Beginning investors are sometimes stymied by the sheer volume of investment options. When it comes to putting new money to work, should they go with stocks or funds? International or domestic? Growth or value? French fries or onion rings?

Truth be told, it's not just newbies who face this problem. But if you've already made a start in the market, you've at least got some moola that's already working for you -- and some experience under your belt that can help guide future decisions. If you're just looking to get going, though, having a gazillion possible paths can be the next worst thing to having none at all.

For a solution, let's consult William Shakespeare, who once famously advised that we should "keep it simple, Fool."

Sound advice
OK, so Shakespeare didn't really say that. It's sound investment advice, though, as is something the Bard actually did write: "To thine own self be true."

To get going in the right direction, you need to take your temperature as an investor. Are you a go-go type with a stomach for volatility and many years before you'll need to tap your nest egg? If so, consider tilting your portfolio toward growth-oriented fare. Companies like SiRF Technology Holdings (NASDAQ:SIRF), Red Hat (NASDAQ:RHAT), and CNET Networks (NASDAQ:CNET) fit that bill, matching oversized price-to-earnings ratios with similarly plump earnings-growth estimates.

If, on the other hand, you're more of a buttoned-down type, it probably makes more sense to lean toward discounted large caps such as Alcoa (NYSE:AA), Capital One (NYSE:COF), and Countrywide Financial (NYSE:CFC). Tried-and-true big boys should give you a smoother ride over the long haul and, at their current prices, they offer plenty of upside potential, too.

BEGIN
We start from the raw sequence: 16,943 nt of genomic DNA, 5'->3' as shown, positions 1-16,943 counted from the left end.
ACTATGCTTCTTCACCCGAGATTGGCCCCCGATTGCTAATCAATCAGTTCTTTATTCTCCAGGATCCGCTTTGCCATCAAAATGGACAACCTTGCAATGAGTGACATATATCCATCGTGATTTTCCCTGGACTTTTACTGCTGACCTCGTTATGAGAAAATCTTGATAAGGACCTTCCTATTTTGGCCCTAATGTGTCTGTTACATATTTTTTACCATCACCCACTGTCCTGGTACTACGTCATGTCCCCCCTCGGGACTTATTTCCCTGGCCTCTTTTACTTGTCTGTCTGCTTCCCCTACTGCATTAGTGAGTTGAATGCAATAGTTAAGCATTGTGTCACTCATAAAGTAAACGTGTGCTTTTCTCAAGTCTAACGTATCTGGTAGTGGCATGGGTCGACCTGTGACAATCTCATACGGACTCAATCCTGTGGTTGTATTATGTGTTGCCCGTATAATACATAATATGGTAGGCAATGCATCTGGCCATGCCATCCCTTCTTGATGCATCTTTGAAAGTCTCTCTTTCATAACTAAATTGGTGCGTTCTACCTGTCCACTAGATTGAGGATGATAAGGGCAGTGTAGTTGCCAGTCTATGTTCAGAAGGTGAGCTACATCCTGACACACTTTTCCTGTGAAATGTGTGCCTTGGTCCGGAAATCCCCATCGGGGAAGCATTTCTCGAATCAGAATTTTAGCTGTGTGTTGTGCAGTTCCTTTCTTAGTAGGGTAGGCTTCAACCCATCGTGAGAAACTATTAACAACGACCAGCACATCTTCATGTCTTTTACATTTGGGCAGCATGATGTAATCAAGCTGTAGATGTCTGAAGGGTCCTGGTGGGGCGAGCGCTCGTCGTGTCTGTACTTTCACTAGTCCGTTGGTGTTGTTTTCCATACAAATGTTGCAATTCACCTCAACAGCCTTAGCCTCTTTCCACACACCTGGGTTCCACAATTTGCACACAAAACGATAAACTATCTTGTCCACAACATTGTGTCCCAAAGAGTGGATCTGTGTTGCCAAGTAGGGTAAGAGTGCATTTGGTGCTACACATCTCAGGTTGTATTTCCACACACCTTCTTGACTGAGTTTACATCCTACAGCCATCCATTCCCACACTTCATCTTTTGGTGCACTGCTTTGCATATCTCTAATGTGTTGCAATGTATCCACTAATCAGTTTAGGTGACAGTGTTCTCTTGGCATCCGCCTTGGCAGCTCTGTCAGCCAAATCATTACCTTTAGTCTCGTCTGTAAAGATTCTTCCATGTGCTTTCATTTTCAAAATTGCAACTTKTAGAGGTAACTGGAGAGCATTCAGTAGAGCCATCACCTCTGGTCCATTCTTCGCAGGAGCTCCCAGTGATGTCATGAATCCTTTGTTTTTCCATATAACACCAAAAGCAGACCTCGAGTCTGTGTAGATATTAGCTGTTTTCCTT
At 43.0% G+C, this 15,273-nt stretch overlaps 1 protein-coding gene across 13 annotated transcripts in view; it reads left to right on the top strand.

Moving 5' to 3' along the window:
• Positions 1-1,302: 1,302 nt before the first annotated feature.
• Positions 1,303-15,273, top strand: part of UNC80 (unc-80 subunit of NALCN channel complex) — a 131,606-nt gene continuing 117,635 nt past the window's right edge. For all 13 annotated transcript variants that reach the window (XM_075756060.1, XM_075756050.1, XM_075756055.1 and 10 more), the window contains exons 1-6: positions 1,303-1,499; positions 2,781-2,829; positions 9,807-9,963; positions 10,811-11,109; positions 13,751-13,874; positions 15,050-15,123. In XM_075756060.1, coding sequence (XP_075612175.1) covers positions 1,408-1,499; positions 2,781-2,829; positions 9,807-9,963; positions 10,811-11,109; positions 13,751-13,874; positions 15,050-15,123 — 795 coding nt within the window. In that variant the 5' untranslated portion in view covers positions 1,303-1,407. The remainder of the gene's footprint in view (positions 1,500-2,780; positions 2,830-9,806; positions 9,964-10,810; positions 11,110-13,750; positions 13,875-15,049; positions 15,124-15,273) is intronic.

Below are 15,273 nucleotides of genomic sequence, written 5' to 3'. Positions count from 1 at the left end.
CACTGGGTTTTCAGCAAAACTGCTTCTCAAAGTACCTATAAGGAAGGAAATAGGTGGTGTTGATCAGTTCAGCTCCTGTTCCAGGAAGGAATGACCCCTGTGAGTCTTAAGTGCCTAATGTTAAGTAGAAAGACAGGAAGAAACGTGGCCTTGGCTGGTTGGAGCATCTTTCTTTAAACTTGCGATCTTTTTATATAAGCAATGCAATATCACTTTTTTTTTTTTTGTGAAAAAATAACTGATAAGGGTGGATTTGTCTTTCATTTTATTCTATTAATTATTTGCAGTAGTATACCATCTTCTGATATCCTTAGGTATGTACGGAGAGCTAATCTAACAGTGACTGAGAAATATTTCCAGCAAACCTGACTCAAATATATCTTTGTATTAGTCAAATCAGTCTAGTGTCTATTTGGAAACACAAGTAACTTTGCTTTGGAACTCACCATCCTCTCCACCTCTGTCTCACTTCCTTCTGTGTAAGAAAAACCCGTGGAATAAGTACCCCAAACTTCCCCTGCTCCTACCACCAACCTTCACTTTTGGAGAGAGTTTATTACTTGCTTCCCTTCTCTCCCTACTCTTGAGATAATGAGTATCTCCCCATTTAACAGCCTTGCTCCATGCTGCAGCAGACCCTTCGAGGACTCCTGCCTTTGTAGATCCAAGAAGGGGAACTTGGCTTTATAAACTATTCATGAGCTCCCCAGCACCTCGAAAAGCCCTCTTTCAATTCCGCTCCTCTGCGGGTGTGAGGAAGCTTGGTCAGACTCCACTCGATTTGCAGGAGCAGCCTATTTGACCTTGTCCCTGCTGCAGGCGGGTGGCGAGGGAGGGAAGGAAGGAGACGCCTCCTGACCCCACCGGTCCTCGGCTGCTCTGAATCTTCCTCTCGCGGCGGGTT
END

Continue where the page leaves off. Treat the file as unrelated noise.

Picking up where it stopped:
The simple solution
Notice, however, that above that I said "tilting" and "leaning." Whether you're a grizzled investing vet or a stock market toe-dipper, you'll want to spread your bets around. That way, when one area of your portfolio takes a tumble, another will be there to give it a lift.

With that in mind, one option that makes a great first step is a large-cap mutual fund such as Vanguard 500 Index (FUND:VFINX) or a low-cost actively managed pick run by a talented team with a track record of success. With that kind of centerpiece in place, you'll be in a good position to start leaning and tilting in the direction of your temperament as you go about the business of building your portfolio.

The Foolish bottom line
If you're new to investing and would like some help on that front, consider giving the Fool's new GreenLight service a look. It's designed to help you get going in terms of both investing and personal finance, and every issue aims to deliver advice you can put to use right away.

Indeed, our first three issues are chock-full of "action-oriented" tips, and in the installment that's currently in the works, we zero in on three hedging techniques that can help dial down your portfolio's risk.

If you think you might be interested, click here to give GreenLight a go -- for free. You'll have a full 30 days to explore our service (back issues and feature-rich website included) and see whether the service suits your needs. If you find it's not for you, there's no obligation to stick around.

Shannon Zimmerman runs point on the Fool's Champion Funds newsletter service and co-advises GreenLight with his pal Dayana Yochim. At the time of publication, Shannon didn't own any of the securities mentioned above. CNET is a Rule Breakers pick. You can check out the Fool's strictdisclosure policy by clicking righthere.